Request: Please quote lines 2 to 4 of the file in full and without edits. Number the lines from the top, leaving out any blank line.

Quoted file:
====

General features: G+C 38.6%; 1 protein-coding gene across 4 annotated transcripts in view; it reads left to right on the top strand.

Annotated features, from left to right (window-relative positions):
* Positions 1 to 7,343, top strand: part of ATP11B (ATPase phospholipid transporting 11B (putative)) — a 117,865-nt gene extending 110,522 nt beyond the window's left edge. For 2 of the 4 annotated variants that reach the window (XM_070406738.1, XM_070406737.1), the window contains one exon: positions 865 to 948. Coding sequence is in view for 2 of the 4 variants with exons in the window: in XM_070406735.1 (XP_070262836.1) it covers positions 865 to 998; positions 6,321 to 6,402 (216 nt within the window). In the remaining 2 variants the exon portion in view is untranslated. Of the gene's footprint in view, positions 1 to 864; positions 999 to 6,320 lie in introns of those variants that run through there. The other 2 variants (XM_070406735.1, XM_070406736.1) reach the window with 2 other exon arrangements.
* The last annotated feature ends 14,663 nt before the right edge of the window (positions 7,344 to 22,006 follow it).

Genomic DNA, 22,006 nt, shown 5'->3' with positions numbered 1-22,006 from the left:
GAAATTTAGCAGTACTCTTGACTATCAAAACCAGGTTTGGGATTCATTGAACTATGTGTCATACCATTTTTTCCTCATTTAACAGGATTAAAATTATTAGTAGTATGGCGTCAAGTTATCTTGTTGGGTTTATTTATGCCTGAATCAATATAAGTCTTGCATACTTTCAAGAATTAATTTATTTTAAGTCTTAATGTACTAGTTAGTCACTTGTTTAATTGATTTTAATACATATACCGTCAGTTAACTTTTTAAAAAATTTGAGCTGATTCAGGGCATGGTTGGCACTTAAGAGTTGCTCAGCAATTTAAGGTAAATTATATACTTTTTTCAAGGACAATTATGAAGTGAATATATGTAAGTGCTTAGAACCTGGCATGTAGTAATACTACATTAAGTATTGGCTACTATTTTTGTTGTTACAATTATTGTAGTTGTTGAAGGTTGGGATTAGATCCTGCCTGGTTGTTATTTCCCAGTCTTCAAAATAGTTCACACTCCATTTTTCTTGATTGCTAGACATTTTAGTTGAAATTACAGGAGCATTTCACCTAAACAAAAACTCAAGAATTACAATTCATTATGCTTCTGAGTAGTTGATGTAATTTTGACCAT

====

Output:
Annotated features, from left to right (window-relative positions):
* Positions 1 to 7,343, top strand: part of ATP11B (ATPase phospholipid transporting 11B (putative)) — a 117,865-nt gene extending 110,522 nt beyond the window's left edge. For 2 of the 4 annotated variants that reach the window (XM_070406738.1, XM_070406737.1), the window contains one exon: positions 865 to 948. Coding sequence is in view for 2 of the 4 variants with exons in the window: in XM_070406735.1 (XP_070262836.1) it covers positions 865 to 998; positions 6,321 to 6,402 (216 nt within the window). In the remaining 2 variants the exon portion in view is untranslated. Of the gene's footprint in view, positions 1 to 864; positions 999 to 6,320 lie in introns of those variants that run through there. The other 2 variants (XM_070406735.1, XM_070406736.1) reach the window with 2 other exon arrangements.
* The last annotated feature ends 14,663 nt before the right edge of the window (positions 7,344 to 22,006 follow it).